The coldest air so far this season will ride in on locally damaging and disruptive winds across the midwestern United States late this week.
Residents of the Midwest will go from basking in unseasonably mild conditions at midweek to shivering under the first true taste of winter on Thursday and Friday.
Hats, gloves and scarves that have yet to be pulled out of the closet are likely to be put to use during this stretch.
“Many areas will drop by 20 to 30 degrees Fahrenheit between Wednesday and Friday,” AccuWeather Meteorologist Ryan Adamson said.
After arriving in the northern Plains on Thursday, the chill will overtake the rest of the Plains and middle and upper Mississippi Valley on Friday.
High temperatures will fail to get out of the 40s F and, in some cases, the 30s. Cold, stiff winds will push AccuWeather RealFeel® Temperatures into the 10s and 20s at times.
Without proper protection, hypothermia can set in even with temperatures above freezing.
A hard freeze will occur overnight as lows forecast to be in the 10s and 20s.
As the cold air gets pulled southward, snow will fall across the Upper Midwest along the northern and western periphery of a storm system and could lead to slippery travel.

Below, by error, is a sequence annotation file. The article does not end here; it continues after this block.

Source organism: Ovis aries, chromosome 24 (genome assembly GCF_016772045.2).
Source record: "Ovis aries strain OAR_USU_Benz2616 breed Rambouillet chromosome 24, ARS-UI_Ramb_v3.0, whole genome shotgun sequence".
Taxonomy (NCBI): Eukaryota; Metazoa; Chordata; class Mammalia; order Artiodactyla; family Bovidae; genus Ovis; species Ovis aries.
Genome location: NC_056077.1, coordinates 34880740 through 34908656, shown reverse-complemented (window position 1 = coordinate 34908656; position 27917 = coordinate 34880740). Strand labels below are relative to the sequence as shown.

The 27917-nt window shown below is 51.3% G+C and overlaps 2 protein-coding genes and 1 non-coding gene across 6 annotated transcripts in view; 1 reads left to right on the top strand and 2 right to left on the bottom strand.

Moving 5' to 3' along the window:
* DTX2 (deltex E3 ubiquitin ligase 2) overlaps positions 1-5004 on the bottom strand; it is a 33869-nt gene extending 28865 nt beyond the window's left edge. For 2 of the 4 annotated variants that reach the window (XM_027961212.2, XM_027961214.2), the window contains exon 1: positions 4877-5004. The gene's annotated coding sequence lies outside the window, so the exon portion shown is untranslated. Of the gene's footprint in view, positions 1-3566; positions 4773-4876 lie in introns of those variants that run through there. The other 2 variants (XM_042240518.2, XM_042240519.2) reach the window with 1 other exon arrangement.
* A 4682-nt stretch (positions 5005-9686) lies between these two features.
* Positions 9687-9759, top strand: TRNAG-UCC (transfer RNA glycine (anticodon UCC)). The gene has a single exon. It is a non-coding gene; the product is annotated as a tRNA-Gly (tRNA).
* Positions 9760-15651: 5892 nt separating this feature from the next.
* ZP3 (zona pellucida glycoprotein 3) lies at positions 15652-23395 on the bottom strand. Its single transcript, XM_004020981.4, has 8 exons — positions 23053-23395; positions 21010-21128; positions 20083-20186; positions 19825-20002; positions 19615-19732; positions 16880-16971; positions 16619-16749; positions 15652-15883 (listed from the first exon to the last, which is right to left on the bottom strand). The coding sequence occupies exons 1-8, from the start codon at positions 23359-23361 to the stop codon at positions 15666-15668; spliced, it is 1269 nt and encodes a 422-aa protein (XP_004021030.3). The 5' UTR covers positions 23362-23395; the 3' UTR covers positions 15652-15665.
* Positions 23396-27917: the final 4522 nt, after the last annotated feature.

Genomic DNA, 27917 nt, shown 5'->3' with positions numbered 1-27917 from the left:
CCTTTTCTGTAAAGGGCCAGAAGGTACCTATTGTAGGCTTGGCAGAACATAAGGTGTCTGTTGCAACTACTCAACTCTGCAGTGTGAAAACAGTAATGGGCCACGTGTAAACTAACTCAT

Wind gusts will whip up to 60 mph at times across the northern Plains. Blustery weather will extend southward into the central and southern Plains, but the strength of the winds will not be nearly as intense.
“Tree limbs could come down, especially any which still have leaves,” Adamson said.
Sporadic power outages and flight delays can also occur.
“It would be a good idea to secure any loose objects outdoors due to the strong winds,” Adamson said.
The howling wind will blow directly across portions of interstates 80, 90 and 94, creating difficult driving conditions and heightening the risk of high-profile vehicles losing control.
Winds will lessen significantly as the cold air continues to dive farther south and east over the weekend. Blustery weather will mainly prevail over the Great Lakes, where the water will be dangerous for boaters and conditions will be favorable for waterspout development.
By Sunday, the lower Mississippi Valley and Deep South will get a taste of the chill as temperatures fall 15 to 25 degrees Fahrenheit below normal.